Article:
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Buzz over Zlatan Ibrahimovic is a sight to see

Zlatan Ibrahimovic was everywhere Saturday night, the image of his face on the navy blue shirts worn by fans gathered at the gates of StubHub Center two hours before the Galaxy's scheduled kickoff.

One, two, three … There was no point in counting. It looked as if every other fan had the shirt.

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Everyone was here to watch him and the Galaxy knew this, which is why merchandise stands were stocked with Ibrahimovic jerseys and shirts.

When the stadium's video scoreboard showed the home team walking from the locker room to the field, the camera focused on the 6-foot-5 striker from Sweden as if he were a boxer about to enter a ring for combat. The sight alone elicited cheers from the packed house.

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The actual game featured less of Ibrahimovic than anticipated, the 36-year-old rarely touching the ball as the Atlanta United dominated possession in a 2-0 victory over the Galaxy.

Only the game wasn't a disappointment. Not even close.

The crowd was engaged and the atmopshere was electric. The fans Saturday night were louder than crowds at Chargers games in the same stadium this year — and that includes the season finale against the Raiders.

The soccer wasn't at the level of the top leagues in the world but was unquestionably entertaining.

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Which was a surprise.

Major League Soccer's reputation as a minor league was well earned. At various points over the league's 23-year history, knowledgeable soccer fans gave the league a chance and didn't like what they saw.

Zlatan Ibrahimovic of LA Galaxy crosses the ball under pressure from Greg Garza (#4) of Atlanta United.
Zlatan Ibrahimovic of LA Galaxy crosses the ball under pressure from Greg Garza (#4) of Atlanta United. (Frederic J. Brown / AFP / Getty Images)

In its infancy, the league was downright amateurish, many of the foreigners here indifferent about the competition and looking to cash in one last time on their names before retirement.

There was a period when MLS tried to sell good-but-not-great domestic players such as Landon Donovan and Clint Dempsey as stars. And there was David Beckham's celebrated time here, when it was obvious the Galaxy lacked the weapons to properly showcase the English playmaker's gifts.

U.S. soccer fans turned their attention elsewhere, including the European Champions League, the English Premier League and the Mexican league.

But as MLS remained in the shadows in its own home, it evidently continued to steadily improve its product into something worth watching. Who knew?

Once down to 10 teams, the league is now at 23 franchises. Fears about rapid expansion diluting talent are reasonable. However, the number of franchises has also permitted the variety in philosophy and action that was visible Saturday.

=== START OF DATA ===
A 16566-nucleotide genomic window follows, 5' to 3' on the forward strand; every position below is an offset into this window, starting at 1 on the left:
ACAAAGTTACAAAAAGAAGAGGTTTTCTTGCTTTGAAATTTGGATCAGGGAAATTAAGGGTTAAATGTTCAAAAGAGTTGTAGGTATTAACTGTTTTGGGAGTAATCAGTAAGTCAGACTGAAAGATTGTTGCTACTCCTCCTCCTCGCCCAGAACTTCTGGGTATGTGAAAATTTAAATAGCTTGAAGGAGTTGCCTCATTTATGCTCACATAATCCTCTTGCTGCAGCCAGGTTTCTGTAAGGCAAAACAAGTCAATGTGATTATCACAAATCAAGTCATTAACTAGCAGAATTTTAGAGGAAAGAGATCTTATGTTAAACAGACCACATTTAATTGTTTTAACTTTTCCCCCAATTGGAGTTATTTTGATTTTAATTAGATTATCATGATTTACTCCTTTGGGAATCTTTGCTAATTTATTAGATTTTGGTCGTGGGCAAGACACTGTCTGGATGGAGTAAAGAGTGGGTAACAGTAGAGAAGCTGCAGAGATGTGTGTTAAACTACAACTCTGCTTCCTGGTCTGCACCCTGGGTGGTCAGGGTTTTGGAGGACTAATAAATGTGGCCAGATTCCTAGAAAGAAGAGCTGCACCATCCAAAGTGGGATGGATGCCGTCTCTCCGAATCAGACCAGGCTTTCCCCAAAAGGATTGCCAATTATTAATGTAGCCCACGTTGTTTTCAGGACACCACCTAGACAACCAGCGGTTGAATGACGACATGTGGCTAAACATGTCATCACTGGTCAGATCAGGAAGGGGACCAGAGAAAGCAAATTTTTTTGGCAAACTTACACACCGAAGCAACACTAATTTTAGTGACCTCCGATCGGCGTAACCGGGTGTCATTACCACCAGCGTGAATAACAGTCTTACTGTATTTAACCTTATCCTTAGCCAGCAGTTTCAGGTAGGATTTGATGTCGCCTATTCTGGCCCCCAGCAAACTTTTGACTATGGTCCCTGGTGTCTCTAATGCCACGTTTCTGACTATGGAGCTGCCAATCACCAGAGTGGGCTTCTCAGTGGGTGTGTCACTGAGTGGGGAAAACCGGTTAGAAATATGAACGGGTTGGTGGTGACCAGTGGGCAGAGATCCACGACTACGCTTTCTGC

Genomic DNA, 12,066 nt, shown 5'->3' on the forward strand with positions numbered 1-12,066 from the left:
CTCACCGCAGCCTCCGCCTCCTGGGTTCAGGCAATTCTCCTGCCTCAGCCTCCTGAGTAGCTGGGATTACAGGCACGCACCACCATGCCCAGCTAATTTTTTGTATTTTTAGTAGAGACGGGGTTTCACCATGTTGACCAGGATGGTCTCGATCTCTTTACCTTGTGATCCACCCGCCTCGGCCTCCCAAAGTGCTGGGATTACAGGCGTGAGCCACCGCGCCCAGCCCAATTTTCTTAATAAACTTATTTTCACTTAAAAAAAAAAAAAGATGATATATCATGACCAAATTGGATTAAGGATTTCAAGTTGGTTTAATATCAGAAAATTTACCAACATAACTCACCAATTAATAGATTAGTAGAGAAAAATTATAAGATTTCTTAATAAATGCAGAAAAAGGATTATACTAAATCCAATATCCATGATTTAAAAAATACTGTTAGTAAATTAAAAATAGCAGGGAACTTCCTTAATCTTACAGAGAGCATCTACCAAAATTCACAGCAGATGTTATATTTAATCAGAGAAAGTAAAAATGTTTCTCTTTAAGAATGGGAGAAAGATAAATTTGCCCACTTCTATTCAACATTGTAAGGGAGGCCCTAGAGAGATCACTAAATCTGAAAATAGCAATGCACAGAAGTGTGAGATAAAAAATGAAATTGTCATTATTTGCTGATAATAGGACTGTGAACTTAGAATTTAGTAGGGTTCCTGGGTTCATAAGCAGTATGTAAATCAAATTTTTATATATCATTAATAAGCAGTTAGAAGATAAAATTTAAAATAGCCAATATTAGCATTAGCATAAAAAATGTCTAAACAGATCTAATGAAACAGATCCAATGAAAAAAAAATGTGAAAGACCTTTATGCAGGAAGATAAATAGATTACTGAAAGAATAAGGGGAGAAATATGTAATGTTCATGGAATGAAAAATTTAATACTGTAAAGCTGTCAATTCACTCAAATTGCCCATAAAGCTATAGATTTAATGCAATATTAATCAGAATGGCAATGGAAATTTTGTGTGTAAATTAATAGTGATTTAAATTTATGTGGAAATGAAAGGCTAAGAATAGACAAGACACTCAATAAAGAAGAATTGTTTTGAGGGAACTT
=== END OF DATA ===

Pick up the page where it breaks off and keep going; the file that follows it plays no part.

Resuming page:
The Galaxy continue to build around veteran foreign players, with the current group, including Ibrahimovic, Gio dos Santos and Ashley Cole.

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Atlanta, on the other hand, has invested heavily in young players from South America. United figures that such players will be more productive and could also be sold to European clubs later in their careers.

The diversity in thought extended beyond player-acquisition and team-building strategies. The teams had styles that were sharp contrasts to one another.

The differing styles is what made this particular game enjoyable, United committing several players forward and dominating possession while the Galaxy remained structurally sound in a 4-4-2 system that featured Ibrahimovic as one of its two forwards.

United attacked, attacked and attacked; the Galaxy absorbed and countered.

Zlatan Ibrahimovic of LA Galaxy vies for the ball with Josef Martinez of Atlanta United.
Zlatan Ibrahimovic of LA Galaxy vies for the ball with Josef Martinez of Atlanta United. (Frederic J. Brown / AFP /Getty Images)

One specific counterattack produced a moment of acrobatic magic in the midfield from Ibrahimovic, who in the seventh minute raised his right leg to the height of his head and flicked a ball to a streaking Romain Alessandrini, who in turn leaped and kicked it forward to Ola Kamara. The play was broken up by the United defense.

Thirty seconds later, Kamara attempted a bicycle kick in the penalty box.

With Almiron at the center of its attack, United attacked the Galaxy in waves.

Twenty-two minutes into the game, Almiron launched a shot from 20 yards out that Galaxy goalkeeper David Bingham pushed into the crossbar.

The ball ended up on the right, from where United midfielder Julian Gressel uncorked another blast that struck the crossbar.

The rebound struck Galaxy defender Daniel Steres in the thigh and dropped in the six-yard box, allowing United forward Josef Martinez to pounce and score.

The finish wasn't pretty, but the buildup was exhilarating.

The goal prompted a role reversal, United playing more conservatively as the Galaxy ventured forward in search of the equalizer. The search continued until after the 90th minute, when Almiron buried a penalty kick to extend United's lead to 2-0.

The Galaxy lost but the spectators won, treated to a contest that featured eye-catching sequences from the several well-paid players on the field.

This wasn't the kind of game that was played in this league a decade ago.

Ibrahimovic is nearing the end of his career. He might not score as much as he once did.

But he doesn't have to score to leave a lasting legacy here. He could do that simply by reintroducing the soccer fans in this country to MLS.

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